“Activists gathered at the Eugene downtown post offices on Tax Day, April 18th, to challenge militarism and corporate greed and to call for the re-ordering of federal spending priorities from supporting war to meeting human and environmental needs. Close to 100 people were provided the opportunity to voice how they would spend their tax dollars when they took part in the ‘Penny Poll’. Participants were handed 10 pennies, which they deposited in jars representing a 6-category breakdown of the federal budget. Eugene taxpayers have clearly had it with the Iraq/Afghanistan wars and want their elected officials to do more to bring these wars to an immediate end. If Eugene residents ran the Federal Government things would be significantly different — their tax dollars would be funding social and environmental programs and not endless war. War tax resisters, who object to over half of their federal taxes going to the military, redirected their ‘war’ taxes to local organizations, including Planned Parenthood, Whitebird and Shelter Care, who were on hand to receive their donations.”
PENNSYLVANIA: Bryn Mawr — Bryn Mawr Peace Coalition
“On Tax Day, April 18, in front of the Post Office at both morning rush and lunch hours, six members of the Bryn Mawr Peace Coalition (BMPC) held posters and distributed literature advocating the reduction of military spending and illustrating the distribution of income tax dollars. The morning crowd either accepted the material or neutrally declined, but the lunchtime crowd was generally very negative toward the cause. A welcome small minority eagerly accepted the handouts and thanked us for our efforts, but most folks walked by with surly looks on their faces and scowled when offered printed material. Many stated angrily that they knew how their income tax dollars were used and didn’t need us to tell them, or that they were ex-military or had family members actively serving in the armed forces; as though that automatically meant they supported current outrageous military expenditures. One man said we must be socialists or communists. A Post Office employee came outside to tell us they’d had several phone calls complaining that we were blocking access to the curbside mailboxes (which we were not) and asked us to move from the front of the building. What a sad awakening to the support this part of the world is giving to the current allocation of funds!”
Tough crowd in Southeastern PA… Keep up the struggle Bryn Mawr!
Lehigh Valley / Allentown — LEPOCO Peace Center
“The LEPOCO Peace Center in the Lehigh Valley of Pennsylvania in the U.S.A. held a walk through a community devastated by warped priorities that place the military budget over social spending. We visited several places that are suffering because of misused funds. The event was organized by the Nuclear Abolition Sisters, a working group of LEPOCO. We posted our photos from Tuesday’s “Stop Funding War! Fund Our Communities!” Walk for Peace to an album on Facebook. Included in the captions is the text we read at each stop.”
PENNSYLVANIA: Glenside — Arcadia Amnesty International
“We took photographs with signs that explained what we do with $1.6 trillion dollars. We also hung up posters up at Arcadia,” including the one below.
SOUTH DAKOTA: Sioux Falls — Pax Christi Southeastern SD
VERMONT: Burlington — Peace and Justice Center
“Anti-war protestors gathered in Burlington Tuesday to send a message about military spending.
“Tuesday is the Global Day of Action on Military Spending. Protestors marched and rallied on Church Street to promote awareness on the amount of money the United States spends on the military. They say with the debate on government spending in Congress both Republicans and Democrats should look to reduce spending on war.”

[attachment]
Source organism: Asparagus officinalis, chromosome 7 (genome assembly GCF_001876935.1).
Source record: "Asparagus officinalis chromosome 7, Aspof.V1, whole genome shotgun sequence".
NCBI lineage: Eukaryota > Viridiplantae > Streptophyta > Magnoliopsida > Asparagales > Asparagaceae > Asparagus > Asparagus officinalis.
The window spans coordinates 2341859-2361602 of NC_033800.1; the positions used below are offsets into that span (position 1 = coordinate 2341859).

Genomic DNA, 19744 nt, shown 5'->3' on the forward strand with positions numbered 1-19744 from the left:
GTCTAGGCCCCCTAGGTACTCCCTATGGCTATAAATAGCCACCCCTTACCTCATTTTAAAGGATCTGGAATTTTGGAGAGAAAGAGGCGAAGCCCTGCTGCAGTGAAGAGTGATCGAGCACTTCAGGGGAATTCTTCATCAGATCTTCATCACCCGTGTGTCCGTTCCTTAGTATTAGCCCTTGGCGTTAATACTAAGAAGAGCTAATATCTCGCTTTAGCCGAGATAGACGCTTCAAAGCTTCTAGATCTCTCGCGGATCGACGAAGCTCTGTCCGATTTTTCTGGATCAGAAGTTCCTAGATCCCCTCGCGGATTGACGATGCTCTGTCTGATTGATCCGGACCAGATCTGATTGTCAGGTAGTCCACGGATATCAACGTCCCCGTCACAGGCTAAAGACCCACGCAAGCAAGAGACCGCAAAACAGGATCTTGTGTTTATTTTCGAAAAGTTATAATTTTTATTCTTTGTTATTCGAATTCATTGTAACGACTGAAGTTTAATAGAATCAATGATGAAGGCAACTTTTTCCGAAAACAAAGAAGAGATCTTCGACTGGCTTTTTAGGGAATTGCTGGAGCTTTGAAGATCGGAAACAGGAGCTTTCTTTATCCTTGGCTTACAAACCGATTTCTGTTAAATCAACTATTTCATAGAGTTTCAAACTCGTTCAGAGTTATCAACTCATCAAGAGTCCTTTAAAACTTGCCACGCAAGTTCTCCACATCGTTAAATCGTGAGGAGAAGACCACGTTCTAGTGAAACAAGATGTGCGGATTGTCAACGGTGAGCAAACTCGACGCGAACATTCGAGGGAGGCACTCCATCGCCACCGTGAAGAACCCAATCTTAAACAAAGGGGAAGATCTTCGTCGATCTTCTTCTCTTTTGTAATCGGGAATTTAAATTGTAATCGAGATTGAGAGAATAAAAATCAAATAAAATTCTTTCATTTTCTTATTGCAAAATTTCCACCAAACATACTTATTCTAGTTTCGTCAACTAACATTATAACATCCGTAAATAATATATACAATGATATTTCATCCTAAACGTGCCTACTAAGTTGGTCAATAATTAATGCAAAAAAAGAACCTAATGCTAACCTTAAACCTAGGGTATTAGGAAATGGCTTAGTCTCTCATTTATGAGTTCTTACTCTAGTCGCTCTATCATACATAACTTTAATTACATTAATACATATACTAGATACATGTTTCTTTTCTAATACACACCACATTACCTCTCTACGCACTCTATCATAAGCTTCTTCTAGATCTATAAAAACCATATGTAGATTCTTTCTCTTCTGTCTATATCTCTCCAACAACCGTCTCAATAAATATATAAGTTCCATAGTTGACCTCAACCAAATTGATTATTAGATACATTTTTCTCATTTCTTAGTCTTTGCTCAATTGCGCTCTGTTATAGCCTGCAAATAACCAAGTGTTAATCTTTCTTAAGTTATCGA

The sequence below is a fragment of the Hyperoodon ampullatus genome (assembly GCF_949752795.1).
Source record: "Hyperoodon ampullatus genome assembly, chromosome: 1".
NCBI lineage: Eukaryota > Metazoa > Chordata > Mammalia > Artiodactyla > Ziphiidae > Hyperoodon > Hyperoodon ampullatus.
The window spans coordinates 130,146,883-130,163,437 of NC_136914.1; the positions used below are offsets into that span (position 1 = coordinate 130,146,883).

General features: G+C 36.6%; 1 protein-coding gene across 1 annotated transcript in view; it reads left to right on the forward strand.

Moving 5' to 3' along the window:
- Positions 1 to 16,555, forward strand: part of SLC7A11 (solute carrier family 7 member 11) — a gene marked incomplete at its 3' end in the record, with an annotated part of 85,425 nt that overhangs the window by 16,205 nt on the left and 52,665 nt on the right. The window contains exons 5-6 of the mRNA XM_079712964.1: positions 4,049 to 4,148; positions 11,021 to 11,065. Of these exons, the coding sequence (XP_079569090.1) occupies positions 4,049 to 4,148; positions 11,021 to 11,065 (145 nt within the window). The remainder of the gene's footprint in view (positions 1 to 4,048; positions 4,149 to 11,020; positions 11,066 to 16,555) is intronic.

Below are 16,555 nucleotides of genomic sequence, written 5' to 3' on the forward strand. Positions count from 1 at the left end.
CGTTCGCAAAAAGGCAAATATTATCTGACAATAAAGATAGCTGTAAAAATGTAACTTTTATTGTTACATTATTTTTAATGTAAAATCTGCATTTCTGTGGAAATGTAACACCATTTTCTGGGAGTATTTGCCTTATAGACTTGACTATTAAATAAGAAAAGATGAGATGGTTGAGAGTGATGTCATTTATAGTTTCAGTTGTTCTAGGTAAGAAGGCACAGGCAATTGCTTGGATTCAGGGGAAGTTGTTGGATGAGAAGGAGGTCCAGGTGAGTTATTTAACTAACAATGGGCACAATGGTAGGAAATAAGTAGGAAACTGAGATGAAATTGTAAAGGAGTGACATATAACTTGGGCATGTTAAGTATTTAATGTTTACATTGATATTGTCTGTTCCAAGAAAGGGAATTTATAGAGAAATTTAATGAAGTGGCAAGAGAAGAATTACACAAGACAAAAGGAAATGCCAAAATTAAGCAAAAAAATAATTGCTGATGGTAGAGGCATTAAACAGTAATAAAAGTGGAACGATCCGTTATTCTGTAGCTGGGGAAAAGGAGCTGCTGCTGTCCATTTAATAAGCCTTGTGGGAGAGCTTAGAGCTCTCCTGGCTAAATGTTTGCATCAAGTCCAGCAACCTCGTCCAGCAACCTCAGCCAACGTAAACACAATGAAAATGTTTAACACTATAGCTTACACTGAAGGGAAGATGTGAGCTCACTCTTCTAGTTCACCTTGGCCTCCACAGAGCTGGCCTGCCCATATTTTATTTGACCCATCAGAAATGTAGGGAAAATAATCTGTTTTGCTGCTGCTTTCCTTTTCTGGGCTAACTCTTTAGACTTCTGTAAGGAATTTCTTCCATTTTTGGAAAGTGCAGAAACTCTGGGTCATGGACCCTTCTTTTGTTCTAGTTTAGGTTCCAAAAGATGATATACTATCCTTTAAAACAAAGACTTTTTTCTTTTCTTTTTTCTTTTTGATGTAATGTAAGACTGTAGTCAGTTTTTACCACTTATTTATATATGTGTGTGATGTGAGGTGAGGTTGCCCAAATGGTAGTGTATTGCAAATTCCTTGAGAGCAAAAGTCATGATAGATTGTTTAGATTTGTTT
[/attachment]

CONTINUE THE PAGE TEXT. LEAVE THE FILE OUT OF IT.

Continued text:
Local news report available here.
Montpelier — Paul Erlbaum and supporters
Distribution of military spending questionnaire.
WASHINGTON: Spokane — Peace & Justice Action League of Spokane
“The Peace & Justice Action League of Spokane (PJALS) organized a GDAMS event to distribute literature and collect signatures for their Bring Our Billion$ Home campaign. Volunteers distributed information from the SIPRI report as well as on the costs of war and the trade-offs for Washington State’s 5th Congressional District. This information was given to 100 individuals with 60 of them following up with endorsements for our Bring Our Billion$ Home campaign, which calls for the US to end war, occupation, and military operations in Afghanistan and Iraq; reduce the Pentagon budget; and shift spending to job creation, education, health care, affordable housing, environmental protection, an effective social safety net, infrastructure, new technologies, defense of Social Security and Medicare from threatened cuts and other efforts that enhance the common good of our society.”
WASHINGTON, DC / American University
“At American University we held a teach-in with professors, a former Department of Defense contractor in Iraq, an Iraq war veteran, and other peace activists. The discussion ranged from the issue of propaganda to how citizens are affected to what needs to happens next in order to realign spending with civilian needs. Outside we had an interactive component where we showed students what percentage of the budget actually goes to military spending. We also set up hundreds of little flags to compare military spending to the Millennium Development Goals. The flag representation was very successful in grabbing the attention of students and fueling an interest to learn more about military spending. ”
WASHINGTON, DC / White House / Lafayette Park — Institute for Policy Studies
IPS and its DC partners (including the Washington Peace Center, CodePink, and representatives from local peace and human needs groups) gathered at Lafayette Park. We shared “flash facts” demonstrating the trade-offs between military spending and human needs spending interspersed with poems from six local poets. We then gathered for a quick photo op outside the White House.
RT’s report on military spending and the SIPRI numbers includes footage of this event, starting at about 2:03: